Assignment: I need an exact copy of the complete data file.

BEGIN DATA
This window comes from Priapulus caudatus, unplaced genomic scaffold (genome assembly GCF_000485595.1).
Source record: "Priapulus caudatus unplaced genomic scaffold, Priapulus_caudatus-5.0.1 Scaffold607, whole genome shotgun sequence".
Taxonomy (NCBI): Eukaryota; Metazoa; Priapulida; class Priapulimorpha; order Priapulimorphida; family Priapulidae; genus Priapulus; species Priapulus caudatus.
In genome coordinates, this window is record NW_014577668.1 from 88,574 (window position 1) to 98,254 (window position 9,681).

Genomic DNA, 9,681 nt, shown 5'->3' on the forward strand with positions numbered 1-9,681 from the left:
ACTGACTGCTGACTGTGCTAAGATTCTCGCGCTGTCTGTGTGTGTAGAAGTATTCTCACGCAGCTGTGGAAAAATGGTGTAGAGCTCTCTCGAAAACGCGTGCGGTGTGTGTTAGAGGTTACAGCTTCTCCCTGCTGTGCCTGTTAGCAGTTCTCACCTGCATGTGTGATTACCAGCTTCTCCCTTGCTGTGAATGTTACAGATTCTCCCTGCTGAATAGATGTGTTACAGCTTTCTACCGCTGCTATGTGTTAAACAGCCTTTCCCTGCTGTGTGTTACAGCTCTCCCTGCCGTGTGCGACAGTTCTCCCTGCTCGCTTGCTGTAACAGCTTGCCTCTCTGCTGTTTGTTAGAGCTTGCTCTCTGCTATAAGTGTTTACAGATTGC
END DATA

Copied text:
This window comes from Priapulus caudatus, unplaced genomic scaffold (genome assembly GCF_000485595.1).
Source record: "Priapulus caudatus unplaced genomic scaffold, Priapulus_caudatus-5.0.1 Scaffold607, whole genome shotgun sequence".
Taxonomy (NCBI): Eukaryota; Metazoa; Priapulida; class Priapulimorpha; order Priapulimorphida; family Priapulidae; genus Priapulus; species Priapulus caudatus.
In genome coordinates, this window is record NW_014577668.1 from 88,574 (window position 1) to 98,254 (window position 9,681).

Genomic DNA, 9,681 nt, shown 5'->3' on the forward strand with positions numbered 1-9,681 from the left:
ACTGACTGCTGACTGTGCTAAGATTCTCGCGCTGTCTGTGTGTGTAGAAGTATTCTCACGCAGCTGTGGAAAAATGGTGTAGAGCTCTCTCGAAAACGCGTGCGGTGTGTGTTAGAGGTTACAGCTTCTCCCTGCTGTGCCTGTTAGCAGTTCTCACCTGCATGTGTGATTACCAGCTTCTCCCTTGCTGTGAATGTTACAGATTCTCCCTGCTGAATAGATGTGTTACAGCTTTCTACCGCTGCTATGTGTTAAACAGCCTTTCCCTGCTGTGTGTTACAGCTCTCCCTGCCGTGTGCGACAGTTCTCCCTGCTCGCTTGCTGTAACAGCTTGCCTCTCTGCTGTTTGTTAGAGCTTGCTCTCTGCTATAAGTGTTTACAGATTGC